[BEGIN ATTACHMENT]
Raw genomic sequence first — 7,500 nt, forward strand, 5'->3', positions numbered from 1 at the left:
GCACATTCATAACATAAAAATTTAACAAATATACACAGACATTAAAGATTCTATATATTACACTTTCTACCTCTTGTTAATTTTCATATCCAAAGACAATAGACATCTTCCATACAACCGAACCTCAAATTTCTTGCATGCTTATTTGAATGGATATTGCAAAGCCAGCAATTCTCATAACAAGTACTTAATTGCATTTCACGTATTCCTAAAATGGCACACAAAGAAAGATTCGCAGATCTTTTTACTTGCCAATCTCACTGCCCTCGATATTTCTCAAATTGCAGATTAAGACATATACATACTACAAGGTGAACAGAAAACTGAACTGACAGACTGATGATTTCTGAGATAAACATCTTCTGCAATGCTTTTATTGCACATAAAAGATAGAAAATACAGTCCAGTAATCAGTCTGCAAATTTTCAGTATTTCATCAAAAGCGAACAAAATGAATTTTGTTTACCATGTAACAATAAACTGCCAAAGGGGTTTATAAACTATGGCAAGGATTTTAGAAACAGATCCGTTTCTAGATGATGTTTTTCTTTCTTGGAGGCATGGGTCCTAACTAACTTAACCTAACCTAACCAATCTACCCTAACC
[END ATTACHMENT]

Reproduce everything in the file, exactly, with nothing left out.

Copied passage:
Raw genomic sequence first — 7,500 nt, forward strand, 5'->3', positions numbered from 1 at the left:
GCACATTCATAACATAAAAATTTAACAAATATACACAGACATTAAAGATTCTATATATTACACTTTCTACCTCTTGTTAATTTTCATATCCAAAGACAATAGACATCTTCCATACAACCGAACCTCAAATTTCTTGCATGCTTATTTGAATGGATATTGCAAAGCCAGCAATTCTCATAACAAGTACTTAATTGCATTTCACGTATTCCTAAAATGGCACACAAAGAAAGATTCGCAGATCTTTTTACTTGCCAATCTCACTGCCCTCGATATTTCTCAAATTGCAGATTAAGACATATACATACTACAAGGTGAACAGAAAACTGAACTGACAGACTGATGATTTCTGAGATAAACATCTTCTGCAATGCTTTTATTGCACATAAAAGATAGAAAATACAGTCCAGTAATCAGTCTGCAAATTTTCAGTATTTCATCAAAAGCGAACAAAATGAATTTTGTTTACCATGTAACAATAAACTGCCAAAGGGGTTTATAAACTATGGCAAGGATTTTAGAAACAGATCCGTTTCTAGATGATGTTTTTCTTTCTTGGAGGCATGGGTCCTAACTAACTTAACCTAACCTAACCAATCTACCCTAACC